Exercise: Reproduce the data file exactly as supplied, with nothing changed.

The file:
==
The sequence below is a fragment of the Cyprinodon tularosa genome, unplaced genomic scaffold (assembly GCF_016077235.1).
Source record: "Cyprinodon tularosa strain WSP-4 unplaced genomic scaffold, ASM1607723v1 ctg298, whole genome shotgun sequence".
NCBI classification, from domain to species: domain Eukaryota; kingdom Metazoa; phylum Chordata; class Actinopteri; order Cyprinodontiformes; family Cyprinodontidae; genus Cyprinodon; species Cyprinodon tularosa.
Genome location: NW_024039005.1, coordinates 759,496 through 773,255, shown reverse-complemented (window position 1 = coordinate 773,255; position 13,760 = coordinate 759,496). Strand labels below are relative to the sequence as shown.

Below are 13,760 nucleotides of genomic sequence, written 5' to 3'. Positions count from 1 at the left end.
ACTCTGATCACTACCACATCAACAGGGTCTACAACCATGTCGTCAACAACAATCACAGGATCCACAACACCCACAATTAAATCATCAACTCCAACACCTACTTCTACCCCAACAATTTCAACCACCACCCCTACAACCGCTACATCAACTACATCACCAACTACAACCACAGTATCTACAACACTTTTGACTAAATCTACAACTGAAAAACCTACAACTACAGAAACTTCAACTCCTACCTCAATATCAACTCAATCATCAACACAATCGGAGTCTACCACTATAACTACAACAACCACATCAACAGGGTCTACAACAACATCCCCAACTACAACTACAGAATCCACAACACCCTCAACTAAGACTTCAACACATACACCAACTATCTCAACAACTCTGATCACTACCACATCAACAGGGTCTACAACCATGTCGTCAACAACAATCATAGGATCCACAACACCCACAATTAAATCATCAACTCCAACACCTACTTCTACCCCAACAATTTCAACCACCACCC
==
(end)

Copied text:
The sequence below is a fragment of the Cyprinodon tularosa genome, unplaced genomic scaffold (assembly GCF_016077235.1).
Source record: "Cyprinodon tularosa strain WSP-4 unplaced genomic scaffold, ASM1607723v1 ctg298, whole genome shotgun sequence".
NCBI classification, from domain to species: domain Eukaryota; kingdom Metazoa; phylum Chordata; class Actinopteri; order Cyprinodontiformes; family Cyprinodontidae; genus Cyprinodon; species Cyprinodon tularosa.
Genome location: NW_024039005.1, coordinates 759,496 through 773,255, shown reverse-complemented (window position 1 = coordinate 773,255; position 13,760 = coordinate 759,496). Strand labels below are relative to the sequence as shown.

Below are 13,760 nucleotides of genomic sequence, written 5' to 3'. Positions count from 1 at the left end.
ACTCTGATCACTACCACATCAACAGGGTCTACAACCATGTCGTCAACAACAATCACAGGATCCACAACACCCACAATTAAATCATCAACTCCAACACCTACTTCTACCCCAACAATTTCAACCACCACCCCTACAACCGCTACATCAACTACATCACCAACTACAACCACAGTATCTACAACACTTTTGACTAAATCTACAACTGAAAAACCTACAACTACAGAAACTTCAACTCCTACCTCAATATCAACTCAATCATCAACACAATCGGAGTCTACCACTATAACTACAACAACCACATCAACAGGGTCTACAACAACATCCCCAACTACAACTACAGAATCCACAACACCCTCAACTAAGACTTCAACACATACACCAACTATCTCAACAACTCTGATCACTACCACATCAACAGGGTCTACAACCATGTCGTCAACAACAATCATAGGATCCACAACACCCACAATTAAATCATCAACTCCAACACCTACTTCTACCCCAACAATTTCAACCACCACCC